But I hope they do it soon because that jump I've been thinking about from native iOS to Unity might actually be native iOS to another engine.

Greg Quinn
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I think this is something they need to think about, not rush into with a knee-jerk reaction during a conference, but they definately need to do something.

I'd like to see the following subscription prices...

$49.95 per month for pro, plus $29.95 per each additional platform is more reasonable than $75 per platform. This is of course with 0% royalties (David is not interested in royalties due to the honesty factor). Photoshop is $9.99 a month, or $49.95 per month for the entire Adobe suite. So $75 per month just for a pro license is immediately sounding expensive.

For the perpetual licenses, $1200 for pro plus $600 per additional platform.

David M
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Epic screwed developers over for nearly two decades with outrageous six figure prices plus a 30% tax for licensing Unreal. Unreal was so expensive it was often a big factor in a game being profitable versus in the red.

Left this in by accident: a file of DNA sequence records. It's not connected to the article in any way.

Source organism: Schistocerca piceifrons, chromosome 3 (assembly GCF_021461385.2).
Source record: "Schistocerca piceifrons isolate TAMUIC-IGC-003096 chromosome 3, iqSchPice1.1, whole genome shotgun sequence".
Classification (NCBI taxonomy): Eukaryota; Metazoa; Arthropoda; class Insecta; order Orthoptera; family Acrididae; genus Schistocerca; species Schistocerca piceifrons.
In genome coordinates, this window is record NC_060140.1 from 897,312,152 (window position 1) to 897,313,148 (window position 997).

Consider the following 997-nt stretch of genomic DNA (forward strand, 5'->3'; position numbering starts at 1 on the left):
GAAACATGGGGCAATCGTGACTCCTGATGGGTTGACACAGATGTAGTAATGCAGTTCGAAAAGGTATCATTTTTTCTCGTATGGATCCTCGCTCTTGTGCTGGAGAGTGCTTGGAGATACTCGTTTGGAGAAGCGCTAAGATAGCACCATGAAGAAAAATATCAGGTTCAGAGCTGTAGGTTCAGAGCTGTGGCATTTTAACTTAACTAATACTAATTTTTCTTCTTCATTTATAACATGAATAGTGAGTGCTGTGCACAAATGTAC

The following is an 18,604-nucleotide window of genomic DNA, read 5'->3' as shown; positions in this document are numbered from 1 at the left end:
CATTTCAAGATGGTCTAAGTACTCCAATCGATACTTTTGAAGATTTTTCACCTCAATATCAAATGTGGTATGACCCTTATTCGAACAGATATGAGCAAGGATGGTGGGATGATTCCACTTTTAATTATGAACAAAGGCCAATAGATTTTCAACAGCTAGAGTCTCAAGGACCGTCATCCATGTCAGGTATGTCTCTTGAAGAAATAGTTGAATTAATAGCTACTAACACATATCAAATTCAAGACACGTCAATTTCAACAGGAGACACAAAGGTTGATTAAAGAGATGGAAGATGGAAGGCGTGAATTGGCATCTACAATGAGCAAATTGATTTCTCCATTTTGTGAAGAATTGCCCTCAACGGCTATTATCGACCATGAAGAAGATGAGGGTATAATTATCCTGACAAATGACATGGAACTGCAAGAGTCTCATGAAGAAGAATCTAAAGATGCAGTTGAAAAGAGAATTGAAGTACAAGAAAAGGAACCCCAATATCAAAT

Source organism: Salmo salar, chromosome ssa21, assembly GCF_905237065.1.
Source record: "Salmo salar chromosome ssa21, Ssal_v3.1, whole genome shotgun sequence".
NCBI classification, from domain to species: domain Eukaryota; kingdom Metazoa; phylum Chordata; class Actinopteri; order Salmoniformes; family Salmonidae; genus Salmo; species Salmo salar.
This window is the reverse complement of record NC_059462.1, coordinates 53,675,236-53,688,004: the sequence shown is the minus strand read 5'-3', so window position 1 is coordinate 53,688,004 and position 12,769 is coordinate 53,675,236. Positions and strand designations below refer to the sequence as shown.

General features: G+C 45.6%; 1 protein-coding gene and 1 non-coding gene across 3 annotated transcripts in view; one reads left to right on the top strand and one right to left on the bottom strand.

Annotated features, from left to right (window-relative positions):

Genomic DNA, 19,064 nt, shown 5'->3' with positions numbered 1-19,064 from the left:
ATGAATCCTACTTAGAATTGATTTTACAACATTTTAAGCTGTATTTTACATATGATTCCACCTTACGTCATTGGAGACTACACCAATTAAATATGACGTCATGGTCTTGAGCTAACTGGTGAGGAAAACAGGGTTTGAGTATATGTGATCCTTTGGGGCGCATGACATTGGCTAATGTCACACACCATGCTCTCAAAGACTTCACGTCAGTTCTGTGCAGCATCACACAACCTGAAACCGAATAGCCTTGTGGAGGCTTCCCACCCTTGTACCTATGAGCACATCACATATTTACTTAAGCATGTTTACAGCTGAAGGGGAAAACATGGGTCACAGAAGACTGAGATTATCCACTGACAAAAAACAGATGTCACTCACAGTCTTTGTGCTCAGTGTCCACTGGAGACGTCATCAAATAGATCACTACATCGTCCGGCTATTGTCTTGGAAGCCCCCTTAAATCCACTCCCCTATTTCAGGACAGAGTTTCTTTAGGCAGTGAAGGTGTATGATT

It was only after Unity came along a few years ago and offered devs a fair deal that Epic even blinked, and even so, they ended up selling the company to the Chinese because people dropped Unreal like a hot potato once they had a decent alternative on PC.

Now developers are supposed to forget Epic's two decades of predatory behavior by switching to Unreal, because Epic have been forced by the market to basically give Unreal away for PC and mobile. Of course, they aren't giving away the Unreal console licenses because they can still screw those developers nicely.

Does Sweeney think developers have amnesia?

Michael Thornberg